Few people give credit to Apple's billion-plus "home screen" advantage by 2020. Not just the left swipe (which I accidentally brush multiple times each day), but the native apps, the App Store ads, etc. etc. Netflix and Amazon have proven the barrier of entry to create compelling content is extremely low. Distribution is king. Apple's potential distribution dwarfs Amazon and Netflix combined in most metrics. Multiply 1 billion persons by hours of phone use each day. Even Walmart the world's largest retailer would be envious of that kind of encounter time. When Apple productions make its first hit, I doubt it will languish in obscurity. 
    StrangeDaysAppleExposed
  • Reply 7 of 31
    mcdavemcdave Posts: 1,170member
    maestro64 said:
    This is going to be another hobby for awhile. I do not think anyone has quite figure out the killer app for TV. The more I talk to people who cut the cord their biggest complaint is the fact you can not easily switch between live content, (channel surfing). If you know exactly what you want to watch streaming is great, especially if you are into binge watching. But when you just want to mindlessly watch something it is not easy to just flip from channel to channel to find something new.
    They demonstrated that very feature in the keynote. Not between broadcast channels but what does that mean anyway.
  • Reply 8 of 31
    SpamSandwichSpamSandwich Posts: 31,334member
    "Buffet believes the number of hours viewers can watch content for is limited by how much time there is in the day."

    What a crazy belief.  Where does he get these wacky notions?
    He’s really stretching here! Since when do people not have unlimited time?
    cornchip
  • Reply 9 of 31
    Folks: gotta fact-check your spelling of Buffett's last name. Or, just hire me as a copy editor!
    edited March 28
  • Reply 10 of 31
    SpamSandwichSpamSandwich Posts: 31,334member
    Folks: gotta fact-check your spelling of Buffett's last name. Or, just hire me as a copy editor!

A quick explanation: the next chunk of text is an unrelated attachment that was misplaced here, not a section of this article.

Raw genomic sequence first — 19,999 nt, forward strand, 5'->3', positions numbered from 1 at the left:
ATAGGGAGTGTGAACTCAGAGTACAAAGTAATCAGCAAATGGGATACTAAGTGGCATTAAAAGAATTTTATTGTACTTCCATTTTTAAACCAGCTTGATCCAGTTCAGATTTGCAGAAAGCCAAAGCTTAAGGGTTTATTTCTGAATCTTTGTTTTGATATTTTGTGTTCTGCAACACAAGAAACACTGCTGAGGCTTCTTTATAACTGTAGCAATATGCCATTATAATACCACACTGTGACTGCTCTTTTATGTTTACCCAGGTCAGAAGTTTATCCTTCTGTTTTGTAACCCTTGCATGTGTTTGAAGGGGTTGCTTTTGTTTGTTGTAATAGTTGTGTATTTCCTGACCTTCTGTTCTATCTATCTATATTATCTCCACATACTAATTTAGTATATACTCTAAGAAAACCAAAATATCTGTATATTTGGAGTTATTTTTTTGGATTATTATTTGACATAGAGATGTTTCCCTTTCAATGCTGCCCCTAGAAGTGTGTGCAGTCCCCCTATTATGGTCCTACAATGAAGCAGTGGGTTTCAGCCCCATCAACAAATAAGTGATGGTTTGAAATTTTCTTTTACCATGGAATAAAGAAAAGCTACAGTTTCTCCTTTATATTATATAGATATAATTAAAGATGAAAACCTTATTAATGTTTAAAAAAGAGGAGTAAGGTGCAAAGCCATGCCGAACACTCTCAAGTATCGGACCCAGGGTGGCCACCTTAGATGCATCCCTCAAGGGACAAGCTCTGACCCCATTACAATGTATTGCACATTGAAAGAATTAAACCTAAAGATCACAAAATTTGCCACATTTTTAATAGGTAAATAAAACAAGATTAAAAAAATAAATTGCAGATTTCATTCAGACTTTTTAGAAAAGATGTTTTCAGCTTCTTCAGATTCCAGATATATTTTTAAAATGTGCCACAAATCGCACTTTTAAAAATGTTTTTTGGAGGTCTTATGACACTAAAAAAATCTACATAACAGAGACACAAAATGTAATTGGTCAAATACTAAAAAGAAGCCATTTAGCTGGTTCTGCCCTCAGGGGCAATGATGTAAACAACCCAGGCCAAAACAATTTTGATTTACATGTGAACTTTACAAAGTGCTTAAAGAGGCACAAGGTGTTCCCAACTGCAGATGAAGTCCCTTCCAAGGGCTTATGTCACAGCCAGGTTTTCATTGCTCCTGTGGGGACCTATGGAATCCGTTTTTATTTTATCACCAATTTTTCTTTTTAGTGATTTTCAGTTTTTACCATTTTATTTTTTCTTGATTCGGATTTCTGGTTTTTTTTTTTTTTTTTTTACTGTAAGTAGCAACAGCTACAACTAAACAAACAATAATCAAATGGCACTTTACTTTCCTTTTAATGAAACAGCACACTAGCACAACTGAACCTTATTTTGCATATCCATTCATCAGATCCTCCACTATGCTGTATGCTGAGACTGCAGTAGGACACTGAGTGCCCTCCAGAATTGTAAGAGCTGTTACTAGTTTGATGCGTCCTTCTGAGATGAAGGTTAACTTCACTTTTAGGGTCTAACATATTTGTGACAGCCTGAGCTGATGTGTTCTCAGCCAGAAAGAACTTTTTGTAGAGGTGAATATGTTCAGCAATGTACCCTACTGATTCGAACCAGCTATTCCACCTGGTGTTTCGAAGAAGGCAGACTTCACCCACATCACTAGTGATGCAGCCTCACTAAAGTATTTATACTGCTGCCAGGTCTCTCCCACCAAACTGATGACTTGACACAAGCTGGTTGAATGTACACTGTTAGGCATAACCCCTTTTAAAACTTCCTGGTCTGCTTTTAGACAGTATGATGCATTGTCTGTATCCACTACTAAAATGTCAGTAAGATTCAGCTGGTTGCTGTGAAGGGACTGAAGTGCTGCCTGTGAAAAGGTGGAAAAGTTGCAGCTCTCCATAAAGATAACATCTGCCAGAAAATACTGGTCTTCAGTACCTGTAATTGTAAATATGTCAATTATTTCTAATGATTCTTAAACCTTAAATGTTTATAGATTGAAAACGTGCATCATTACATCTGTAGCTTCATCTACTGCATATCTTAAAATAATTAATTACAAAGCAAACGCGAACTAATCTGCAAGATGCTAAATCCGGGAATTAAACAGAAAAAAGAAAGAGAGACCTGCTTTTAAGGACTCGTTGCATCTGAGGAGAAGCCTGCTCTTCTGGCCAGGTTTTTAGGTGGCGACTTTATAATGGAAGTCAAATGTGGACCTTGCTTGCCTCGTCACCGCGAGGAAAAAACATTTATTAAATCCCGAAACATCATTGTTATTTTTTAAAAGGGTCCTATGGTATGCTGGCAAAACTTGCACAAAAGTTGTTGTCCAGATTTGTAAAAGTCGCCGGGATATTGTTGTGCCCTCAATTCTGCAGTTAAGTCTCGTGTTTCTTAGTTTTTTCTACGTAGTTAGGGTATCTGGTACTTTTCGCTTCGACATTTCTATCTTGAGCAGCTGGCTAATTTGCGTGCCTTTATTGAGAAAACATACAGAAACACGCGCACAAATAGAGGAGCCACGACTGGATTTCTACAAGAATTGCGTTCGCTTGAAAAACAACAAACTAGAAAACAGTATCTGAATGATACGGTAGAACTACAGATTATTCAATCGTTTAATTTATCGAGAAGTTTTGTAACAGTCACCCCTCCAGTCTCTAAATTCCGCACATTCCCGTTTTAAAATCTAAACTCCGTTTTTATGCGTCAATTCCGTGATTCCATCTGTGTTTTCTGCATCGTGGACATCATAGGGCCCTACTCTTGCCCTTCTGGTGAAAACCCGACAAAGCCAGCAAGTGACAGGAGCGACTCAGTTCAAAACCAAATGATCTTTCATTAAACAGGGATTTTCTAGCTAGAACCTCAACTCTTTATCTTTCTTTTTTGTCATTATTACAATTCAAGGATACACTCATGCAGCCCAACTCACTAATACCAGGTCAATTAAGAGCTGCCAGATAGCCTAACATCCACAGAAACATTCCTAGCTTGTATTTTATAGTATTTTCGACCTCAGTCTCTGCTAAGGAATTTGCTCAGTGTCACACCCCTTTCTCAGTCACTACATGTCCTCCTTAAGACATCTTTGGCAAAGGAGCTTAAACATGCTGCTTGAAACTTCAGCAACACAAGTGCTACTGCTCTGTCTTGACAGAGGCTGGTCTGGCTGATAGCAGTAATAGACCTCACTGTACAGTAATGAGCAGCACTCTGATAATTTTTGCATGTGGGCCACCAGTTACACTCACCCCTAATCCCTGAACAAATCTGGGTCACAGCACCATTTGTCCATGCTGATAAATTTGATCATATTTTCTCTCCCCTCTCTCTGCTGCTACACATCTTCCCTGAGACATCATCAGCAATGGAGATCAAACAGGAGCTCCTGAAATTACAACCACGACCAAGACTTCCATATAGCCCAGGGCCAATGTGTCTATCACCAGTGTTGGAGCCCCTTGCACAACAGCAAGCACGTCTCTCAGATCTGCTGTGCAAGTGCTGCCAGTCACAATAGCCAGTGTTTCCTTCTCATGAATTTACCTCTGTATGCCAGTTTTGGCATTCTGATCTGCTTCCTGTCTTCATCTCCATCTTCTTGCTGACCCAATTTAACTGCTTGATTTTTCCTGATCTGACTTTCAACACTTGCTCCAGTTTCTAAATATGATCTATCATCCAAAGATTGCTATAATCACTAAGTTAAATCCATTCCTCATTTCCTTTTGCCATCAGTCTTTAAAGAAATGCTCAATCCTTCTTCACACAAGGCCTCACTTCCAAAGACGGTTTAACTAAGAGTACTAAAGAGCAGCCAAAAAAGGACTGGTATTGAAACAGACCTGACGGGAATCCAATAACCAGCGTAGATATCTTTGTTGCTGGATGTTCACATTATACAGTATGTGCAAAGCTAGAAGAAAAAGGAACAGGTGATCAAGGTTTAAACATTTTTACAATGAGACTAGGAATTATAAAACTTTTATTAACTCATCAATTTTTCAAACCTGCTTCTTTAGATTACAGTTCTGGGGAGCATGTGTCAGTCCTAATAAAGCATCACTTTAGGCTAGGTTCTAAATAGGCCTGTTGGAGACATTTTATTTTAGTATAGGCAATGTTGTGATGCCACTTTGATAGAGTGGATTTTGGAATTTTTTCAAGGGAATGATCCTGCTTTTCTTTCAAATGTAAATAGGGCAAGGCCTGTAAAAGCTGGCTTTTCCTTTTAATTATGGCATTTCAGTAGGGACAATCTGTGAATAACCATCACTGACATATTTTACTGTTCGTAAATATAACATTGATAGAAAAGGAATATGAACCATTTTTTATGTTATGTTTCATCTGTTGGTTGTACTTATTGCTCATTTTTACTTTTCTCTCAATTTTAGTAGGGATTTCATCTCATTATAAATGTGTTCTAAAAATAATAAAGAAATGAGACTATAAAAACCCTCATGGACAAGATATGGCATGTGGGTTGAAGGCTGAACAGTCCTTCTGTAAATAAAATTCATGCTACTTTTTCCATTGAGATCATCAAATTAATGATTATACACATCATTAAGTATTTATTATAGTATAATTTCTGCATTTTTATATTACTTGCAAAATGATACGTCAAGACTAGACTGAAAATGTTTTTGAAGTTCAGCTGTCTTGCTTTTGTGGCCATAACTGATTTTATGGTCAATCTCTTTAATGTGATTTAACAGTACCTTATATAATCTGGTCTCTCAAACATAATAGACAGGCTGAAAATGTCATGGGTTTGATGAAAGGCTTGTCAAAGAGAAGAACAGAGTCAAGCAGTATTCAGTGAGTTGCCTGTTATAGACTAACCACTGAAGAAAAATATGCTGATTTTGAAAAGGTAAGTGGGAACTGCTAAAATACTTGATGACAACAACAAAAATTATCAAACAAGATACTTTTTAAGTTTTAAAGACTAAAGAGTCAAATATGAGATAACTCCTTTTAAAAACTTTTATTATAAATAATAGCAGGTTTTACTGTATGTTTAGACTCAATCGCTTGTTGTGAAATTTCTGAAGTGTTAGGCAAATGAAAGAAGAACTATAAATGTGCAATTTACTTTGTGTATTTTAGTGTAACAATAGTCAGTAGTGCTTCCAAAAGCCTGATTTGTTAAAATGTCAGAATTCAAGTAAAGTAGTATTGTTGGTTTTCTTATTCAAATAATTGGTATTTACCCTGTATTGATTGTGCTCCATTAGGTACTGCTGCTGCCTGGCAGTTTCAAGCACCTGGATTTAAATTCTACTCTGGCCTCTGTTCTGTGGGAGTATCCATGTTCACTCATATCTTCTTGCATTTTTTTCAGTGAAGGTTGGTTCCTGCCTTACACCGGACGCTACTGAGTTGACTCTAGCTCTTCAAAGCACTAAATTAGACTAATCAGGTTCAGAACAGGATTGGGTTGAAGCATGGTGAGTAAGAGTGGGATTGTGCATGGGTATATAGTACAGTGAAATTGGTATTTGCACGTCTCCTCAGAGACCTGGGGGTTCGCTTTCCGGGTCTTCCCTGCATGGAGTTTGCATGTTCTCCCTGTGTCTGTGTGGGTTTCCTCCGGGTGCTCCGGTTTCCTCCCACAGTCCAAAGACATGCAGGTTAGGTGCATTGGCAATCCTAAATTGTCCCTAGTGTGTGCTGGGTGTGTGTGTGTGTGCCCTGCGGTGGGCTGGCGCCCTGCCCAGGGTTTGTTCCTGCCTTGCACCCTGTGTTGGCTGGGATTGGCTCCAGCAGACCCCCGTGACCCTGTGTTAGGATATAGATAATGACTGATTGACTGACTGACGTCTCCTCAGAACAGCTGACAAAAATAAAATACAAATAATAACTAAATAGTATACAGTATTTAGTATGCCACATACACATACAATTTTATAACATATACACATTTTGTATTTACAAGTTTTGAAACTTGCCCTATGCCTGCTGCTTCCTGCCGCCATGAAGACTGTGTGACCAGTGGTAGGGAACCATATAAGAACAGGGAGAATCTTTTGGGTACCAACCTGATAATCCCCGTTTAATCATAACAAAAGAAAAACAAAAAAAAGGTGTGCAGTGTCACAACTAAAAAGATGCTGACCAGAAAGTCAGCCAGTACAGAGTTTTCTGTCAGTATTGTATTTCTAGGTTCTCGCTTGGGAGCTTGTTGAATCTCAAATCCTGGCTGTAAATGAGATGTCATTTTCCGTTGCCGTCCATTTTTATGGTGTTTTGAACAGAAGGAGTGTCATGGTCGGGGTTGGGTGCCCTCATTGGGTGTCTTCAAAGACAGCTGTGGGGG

Jimmy Buffett agrees!  /s
    chasm
  • Reply 11 of 31
    Obviously, a lot of participants in video streaming. Most articles I read show the video streaming market at 17 to 19%. That shows it’s growing strong, but not yet saturated market. People had doubts about Apple Music, saying Spotify was in the lead. But they looked at the wrong numbers. Very few percentage had a music subscription, and Apple was able to pick on that population. Spotify is still in the lead, but they’re obviously worried as in the CEO is whining about the App Store again.
  • Reply 12 of 31
    boltsfan17boltsfan17 Posts: 2,162member
    Apple’s first efforts already failed. Remember “Carpool Karaoke” or “Planet of the Apps”?
    Those shows were terrible. By the sound of things with the upcoming shows, nothing really sounds interesting to me. I guess I will withhold judgement until I actually watch one of the new shows. 
    cornchip
  • Reply 13 of 31
    lkrupplkrupp Posts: 7,164member
    Apple’s first efforts already failed. Remember “Carpool Karaoke” or “Planet of the Apps”?
    Those shows were terrible. By the sound of things with the upcoming shows, nothing really sounds interesting to me. I guess I will withhold judgement until I actually watch one of the new shows. 
    That just means you are not the target audience. Have you ever considered the thought that your desires are not mainstream and are in the minority? What makes you think you are the arbiter of success? So many tech blog posters think they are the audience and what they want to see is the absolute measure of success. It’s like critics panning a movie only to see it succeed at the box office. It’s like the tech blogs declaring the Watch, the iPad, the iPhone as DOA and useless only to see them go on to dominate the market and sell wildly well. So what if you think Carpool Karaoke was “terrible”? 
    StrangeDays
  • Reply 14 of 31
    I think Apple's angle on this is simple and not at all hidden. It’s about protecting your identity. If I get all my subscriptions through Apple’s service, then even though HBO, Showtime, CBS, Disney, ESPN know a lot about what I watch and how I watch it, they know nothing specific about me personally. I’m okay with that trade off, plus I get Apple's own content for free. [Probably?]